Psychosocial assessment : a critical incident analysis of child and family health nurses' decision-making in an early parenting setting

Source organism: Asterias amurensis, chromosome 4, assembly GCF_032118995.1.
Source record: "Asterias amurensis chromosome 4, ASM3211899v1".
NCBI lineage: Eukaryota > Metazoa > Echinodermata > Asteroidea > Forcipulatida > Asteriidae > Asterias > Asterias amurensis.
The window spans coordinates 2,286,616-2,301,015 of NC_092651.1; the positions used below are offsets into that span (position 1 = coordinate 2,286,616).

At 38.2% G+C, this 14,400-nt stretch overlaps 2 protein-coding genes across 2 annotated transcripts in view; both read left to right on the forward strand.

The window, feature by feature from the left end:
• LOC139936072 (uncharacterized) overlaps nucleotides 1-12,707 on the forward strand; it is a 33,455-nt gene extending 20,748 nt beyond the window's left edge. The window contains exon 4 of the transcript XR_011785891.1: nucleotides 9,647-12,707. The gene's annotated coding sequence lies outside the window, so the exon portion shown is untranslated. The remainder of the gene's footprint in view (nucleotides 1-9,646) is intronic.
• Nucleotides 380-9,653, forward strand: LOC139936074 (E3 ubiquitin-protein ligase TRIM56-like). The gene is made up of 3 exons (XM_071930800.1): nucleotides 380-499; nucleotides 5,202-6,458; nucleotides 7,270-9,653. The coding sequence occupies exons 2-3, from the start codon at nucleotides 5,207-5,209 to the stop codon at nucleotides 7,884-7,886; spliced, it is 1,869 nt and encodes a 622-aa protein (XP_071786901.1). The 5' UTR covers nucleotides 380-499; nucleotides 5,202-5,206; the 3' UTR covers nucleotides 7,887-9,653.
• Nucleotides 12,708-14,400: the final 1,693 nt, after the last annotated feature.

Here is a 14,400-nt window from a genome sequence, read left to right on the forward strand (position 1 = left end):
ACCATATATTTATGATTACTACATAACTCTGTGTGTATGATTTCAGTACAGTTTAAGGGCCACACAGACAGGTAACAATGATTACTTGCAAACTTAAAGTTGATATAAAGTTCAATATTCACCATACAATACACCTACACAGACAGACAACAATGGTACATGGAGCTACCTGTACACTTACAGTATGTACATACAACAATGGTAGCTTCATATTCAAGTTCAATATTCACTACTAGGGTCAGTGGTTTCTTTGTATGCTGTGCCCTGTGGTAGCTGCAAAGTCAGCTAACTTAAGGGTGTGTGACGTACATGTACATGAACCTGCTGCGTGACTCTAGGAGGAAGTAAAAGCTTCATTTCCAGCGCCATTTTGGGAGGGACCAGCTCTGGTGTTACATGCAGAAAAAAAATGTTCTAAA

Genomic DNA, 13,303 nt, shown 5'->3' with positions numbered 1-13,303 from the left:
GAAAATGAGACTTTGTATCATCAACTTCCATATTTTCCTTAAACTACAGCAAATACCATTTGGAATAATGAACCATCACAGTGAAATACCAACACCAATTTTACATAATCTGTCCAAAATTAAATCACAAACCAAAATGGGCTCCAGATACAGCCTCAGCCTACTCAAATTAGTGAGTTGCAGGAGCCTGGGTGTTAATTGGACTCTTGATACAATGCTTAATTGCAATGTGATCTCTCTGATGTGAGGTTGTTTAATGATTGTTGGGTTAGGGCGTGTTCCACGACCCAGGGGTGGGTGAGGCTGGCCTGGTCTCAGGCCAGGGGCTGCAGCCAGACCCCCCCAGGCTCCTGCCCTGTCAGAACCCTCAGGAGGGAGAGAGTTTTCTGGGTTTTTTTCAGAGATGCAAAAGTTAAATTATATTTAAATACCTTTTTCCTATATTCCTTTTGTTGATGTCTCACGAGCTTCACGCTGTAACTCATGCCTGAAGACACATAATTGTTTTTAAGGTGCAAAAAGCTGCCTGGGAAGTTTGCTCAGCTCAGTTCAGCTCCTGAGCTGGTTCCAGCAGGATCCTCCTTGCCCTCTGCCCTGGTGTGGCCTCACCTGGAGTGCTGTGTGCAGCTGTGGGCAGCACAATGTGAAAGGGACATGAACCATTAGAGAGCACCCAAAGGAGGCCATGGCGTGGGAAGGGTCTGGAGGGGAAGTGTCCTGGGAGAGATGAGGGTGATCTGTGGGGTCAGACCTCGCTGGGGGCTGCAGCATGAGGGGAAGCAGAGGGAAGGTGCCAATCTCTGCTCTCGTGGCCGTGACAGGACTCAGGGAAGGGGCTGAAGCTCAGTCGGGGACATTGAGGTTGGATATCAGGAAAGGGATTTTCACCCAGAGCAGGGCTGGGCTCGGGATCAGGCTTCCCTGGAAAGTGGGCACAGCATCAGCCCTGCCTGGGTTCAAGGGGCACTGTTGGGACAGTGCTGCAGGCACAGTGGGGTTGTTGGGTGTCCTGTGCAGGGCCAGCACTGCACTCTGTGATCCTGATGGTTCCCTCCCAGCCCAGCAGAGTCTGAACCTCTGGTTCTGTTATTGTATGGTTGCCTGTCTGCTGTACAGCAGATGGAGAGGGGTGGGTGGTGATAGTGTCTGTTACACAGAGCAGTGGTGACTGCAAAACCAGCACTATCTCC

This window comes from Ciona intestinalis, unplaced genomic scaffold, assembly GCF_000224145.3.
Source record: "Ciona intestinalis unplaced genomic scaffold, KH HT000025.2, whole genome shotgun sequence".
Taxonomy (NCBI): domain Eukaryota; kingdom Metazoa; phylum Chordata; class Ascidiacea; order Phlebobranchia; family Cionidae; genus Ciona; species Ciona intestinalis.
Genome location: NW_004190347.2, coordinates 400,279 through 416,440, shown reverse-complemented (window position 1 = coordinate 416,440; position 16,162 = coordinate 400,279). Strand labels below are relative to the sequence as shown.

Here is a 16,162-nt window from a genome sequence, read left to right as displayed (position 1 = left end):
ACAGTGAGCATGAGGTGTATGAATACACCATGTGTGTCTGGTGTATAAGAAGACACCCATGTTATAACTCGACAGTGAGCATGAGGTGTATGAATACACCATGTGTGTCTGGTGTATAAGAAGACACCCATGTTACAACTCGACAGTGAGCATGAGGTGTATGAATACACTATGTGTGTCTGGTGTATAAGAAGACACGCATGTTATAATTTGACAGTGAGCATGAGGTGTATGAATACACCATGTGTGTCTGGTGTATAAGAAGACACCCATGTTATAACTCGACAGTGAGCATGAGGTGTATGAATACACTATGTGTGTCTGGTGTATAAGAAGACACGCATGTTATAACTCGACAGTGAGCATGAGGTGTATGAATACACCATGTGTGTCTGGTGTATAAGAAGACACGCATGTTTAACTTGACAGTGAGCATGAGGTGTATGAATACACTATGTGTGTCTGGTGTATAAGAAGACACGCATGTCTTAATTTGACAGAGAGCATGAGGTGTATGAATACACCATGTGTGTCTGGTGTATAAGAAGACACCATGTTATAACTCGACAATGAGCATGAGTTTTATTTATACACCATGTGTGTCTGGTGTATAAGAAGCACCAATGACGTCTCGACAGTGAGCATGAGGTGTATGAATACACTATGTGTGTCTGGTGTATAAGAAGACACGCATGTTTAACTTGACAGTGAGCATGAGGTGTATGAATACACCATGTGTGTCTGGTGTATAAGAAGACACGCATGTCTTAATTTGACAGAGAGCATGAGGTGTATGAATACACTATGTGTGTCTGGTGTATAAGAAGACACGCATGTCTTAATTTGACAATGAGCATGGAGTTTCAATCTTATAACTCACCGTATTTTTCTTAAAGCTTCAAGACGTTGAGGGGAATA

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Child and family health nurses are skilled professionals, responsible for making decisions regarding care. Decision-making in nursing is a complex process involving both formal and informal thinking to gather and analyse information, evaluate significance, weigh alternative actions and to make judgements regarding care. The nurses’ ability to make decisions affects access to and the outcomes of care. Psychosocial assessment of women in the first postnatal year is critical to ensure access to care. Many women caring for their babies experience mental illness. It is essential that these women are recognised and help is offered to them to reduce the risk of mental illness onset or, when present, to provide support and treatment for mental illness. The objective of this research is to describe the clinical decision-making process of child and family health nurses when they undertake psychosocial assessment of women in the postnatal period. A description of the clinical decision-making process of nurses will provide information and education for health care professionals undertaking postnatal psychosocial assessment. Critical Incident technique is the methodology used to explore the process of clinical decision-making. Thinking in Practice is the theoretical framework that is used to understand the clinical decision-making process. Twelve Child and Family Health nurses working in an early parenting service were interviewed in this research study. Both template and thematic analysis were used to work with the data. This research found that decision-making in regard to postnatal psychosocial assessment is a complex process. The nurses move through relevant domains of information that are specific to each woman, most commonly information on parenting and care of the child, information from assessment tools and women determined issues or goals were considered. The nurses used a variety of thinking strategies in each information domain, most commonly searching for information, recognising pattern, drawing a conclusion and judging the value of the information.
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